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Wed

27

Mar

2019

Thomas Asks: Livin’ On a Prayer

by Gerard DeAngelis

 

The life of a Christian is essentially meaningless without prayer. Not only is the end of prayer the same as our final Christian end—union with God—but any exterior works we do are empty without a firm interior life, which is impossible without prayer. To get a better grasp of this essential Christian practice, let us review five common questions answered about prayer by St. Thomas Aquinas in the Summa Theologiæ, secunda secundæ, question 83:

 

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Wed

27

Mar

2019

Cornerstone: On Almsgiving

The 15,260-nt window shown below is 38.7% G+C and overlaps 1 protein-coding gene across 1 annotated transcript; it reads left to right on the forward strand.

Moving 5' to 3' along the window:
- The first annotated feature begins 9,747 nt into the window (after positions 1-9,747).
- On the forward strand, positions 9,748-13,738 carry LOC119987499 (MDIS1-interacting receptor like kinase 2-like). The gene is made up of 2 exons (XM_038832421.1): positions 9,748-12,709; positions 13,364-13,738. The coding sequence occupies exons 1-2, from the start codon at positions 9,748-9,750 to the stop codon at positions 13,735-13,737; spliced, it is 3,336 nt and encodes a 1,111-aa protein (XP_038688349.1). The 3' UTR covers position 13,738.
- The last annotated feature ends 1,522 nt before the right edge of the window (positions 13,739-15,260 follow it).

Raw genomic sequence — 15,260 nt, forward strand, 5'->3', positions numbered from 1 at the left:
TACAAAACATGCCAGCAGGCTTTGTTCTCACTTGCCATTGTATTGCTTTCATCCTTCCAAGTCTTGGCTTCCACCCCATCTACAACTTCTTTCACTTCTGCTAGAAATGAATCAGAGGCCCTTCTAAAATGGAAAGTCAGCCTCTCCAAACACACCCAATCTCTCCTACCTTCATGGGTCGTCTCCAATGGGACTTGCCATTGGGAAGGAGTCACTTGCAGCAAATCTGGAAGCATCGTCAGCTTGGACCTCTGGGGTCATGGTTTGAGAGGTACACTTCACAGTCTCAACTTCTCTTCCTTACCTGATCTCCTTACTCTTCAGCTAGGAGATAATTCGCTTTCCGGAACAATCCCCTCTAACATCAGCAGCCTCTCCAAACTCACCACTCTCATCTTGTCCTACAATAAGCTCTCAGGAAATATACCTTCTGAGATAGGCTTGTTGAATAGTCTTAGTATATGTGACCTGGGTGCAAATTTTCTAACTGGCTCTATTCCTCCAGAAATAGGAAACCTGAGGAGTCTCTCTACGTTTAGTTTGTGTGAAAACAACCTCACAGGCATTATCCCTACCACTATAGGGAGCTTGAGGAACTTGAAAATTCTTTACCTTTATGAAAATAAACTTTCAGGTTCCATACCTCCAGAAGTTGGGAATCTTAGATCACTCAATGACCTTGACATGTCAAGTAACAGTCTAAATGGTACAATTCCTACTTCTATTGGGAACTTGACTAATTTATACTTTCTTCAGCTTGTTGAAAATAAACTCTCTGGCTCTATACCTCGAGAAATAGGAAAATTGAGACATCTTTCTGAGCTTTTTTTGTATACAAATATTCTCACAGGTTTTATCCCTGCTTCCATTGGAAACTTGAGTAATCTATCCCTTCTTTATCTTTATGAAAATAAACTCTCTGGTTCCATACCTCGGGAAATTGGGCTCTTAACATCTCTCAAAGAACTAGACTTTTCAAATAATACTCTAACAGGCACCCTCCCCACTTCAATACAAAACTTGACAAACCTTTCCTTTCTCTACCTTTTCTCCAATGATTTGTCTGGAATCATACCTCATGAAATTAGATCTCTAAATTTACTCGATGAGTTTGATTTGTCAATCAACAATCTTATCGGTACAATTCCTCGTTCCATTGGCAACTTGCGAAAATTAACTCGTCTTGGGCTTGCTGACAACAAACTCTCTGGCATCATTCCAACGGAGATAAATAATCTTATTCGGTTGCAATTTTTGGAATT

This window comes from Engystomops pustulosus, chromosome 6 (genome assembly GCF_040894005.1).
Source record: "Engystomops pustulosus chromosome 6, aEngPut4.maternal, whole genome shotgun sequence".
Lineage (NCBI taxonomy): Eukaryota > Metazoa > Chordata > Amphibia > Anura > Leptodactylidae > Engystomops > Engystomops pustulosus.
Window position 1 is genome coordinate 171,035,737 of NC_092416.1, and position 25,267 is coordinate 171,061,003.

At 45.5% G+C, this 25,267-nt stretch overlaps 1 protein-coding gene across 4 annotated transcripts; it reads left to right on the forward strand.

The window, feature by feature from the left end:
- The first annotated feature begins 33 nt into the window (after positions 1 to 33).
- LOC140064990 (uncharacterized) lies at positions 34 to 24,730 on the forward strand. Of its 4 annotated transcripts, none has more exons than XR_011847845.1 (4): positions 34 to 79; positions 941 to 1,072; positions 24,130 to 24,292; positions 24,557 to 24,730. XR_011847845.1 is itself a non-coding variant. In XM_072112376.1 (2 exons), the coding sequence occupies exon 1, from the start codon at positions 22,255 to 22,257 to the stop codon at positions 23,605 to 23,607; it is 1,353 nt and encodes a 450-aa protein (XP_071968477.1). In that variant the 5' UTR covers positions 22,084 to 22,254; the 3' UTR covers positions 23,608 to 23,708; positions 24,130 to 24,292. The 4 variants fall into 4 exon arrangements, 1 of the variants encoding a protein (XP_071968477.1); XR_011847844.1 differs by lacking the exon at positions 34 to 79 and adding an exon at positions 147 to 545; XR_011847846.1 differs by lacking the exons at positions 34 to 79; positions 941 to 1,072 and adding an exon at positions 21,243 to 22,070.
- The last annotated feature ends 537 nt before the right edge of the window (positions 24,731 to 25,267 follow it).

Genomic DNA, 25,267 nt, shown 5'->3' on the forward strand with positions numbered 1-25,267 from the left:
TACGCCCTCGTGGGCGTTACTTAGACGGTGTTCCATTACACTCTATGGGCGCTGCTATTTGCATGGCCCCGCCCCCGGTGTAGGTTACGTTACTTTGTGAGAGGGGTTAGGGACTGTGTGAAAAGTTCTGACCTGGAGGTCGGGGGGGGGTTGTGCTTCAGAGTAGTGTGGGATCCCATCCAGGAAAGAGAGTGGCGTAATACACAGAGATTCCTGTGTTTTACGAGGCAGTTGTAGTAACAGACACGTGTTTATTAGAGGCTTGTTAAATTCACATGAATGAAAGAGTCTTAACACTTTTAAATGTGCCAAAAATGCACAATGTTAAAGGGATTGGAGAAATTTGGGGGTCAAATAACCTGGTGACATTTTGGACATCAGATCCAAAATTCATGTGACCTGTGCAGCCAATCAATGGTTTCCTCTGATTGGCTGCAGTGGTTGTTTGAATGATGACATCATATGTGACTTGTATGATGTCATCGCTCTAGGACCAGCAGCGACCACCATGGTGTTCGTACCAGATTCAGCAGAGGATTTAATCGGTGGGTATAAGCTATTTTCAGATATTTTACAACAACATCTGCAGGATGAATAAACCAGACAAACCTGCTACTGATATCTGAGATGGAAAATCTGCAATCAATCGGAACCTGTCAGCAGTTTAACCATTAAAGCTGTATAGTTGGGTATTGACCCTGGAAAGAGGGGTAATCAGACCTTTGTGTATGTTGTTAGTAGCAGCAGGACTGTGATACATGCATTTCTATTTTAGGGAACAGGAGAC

St. Elizabeth of Hungary, depicted in this sculpture by Rudolf Moroder, was renowned for her acts of almsgiving.
St. Elizabeth of Hungary, depicted in this sculpture by Rudolf Moroder, was renowned for her acts of almsgiving.

by Gjergji Evangjeli

 

During Lent, Christians are called to intensify their penance, which chiefly includes fasting, prayer, and almsgiving. Penance, then, is a rededication to the Double Commandment, to love God and to love our neighbor. We recognize that we have failed to fulfill both ends of the commandment, or at least that we have room to grow in both areas, and so we fast so as to gain spiritual discipline, we pray in order to grow closer to God, and care for our neighbors. When thinking about almsgiving, we might often forget that care for the poor is included in the love due to our neighbor. In the Sermon on the Mount, Jesus cautions against loving only those who love you back, or in some sense can reciprocate your love. To stop at this point would be to do nothing beyond what everyone else does (Mt. 5:46).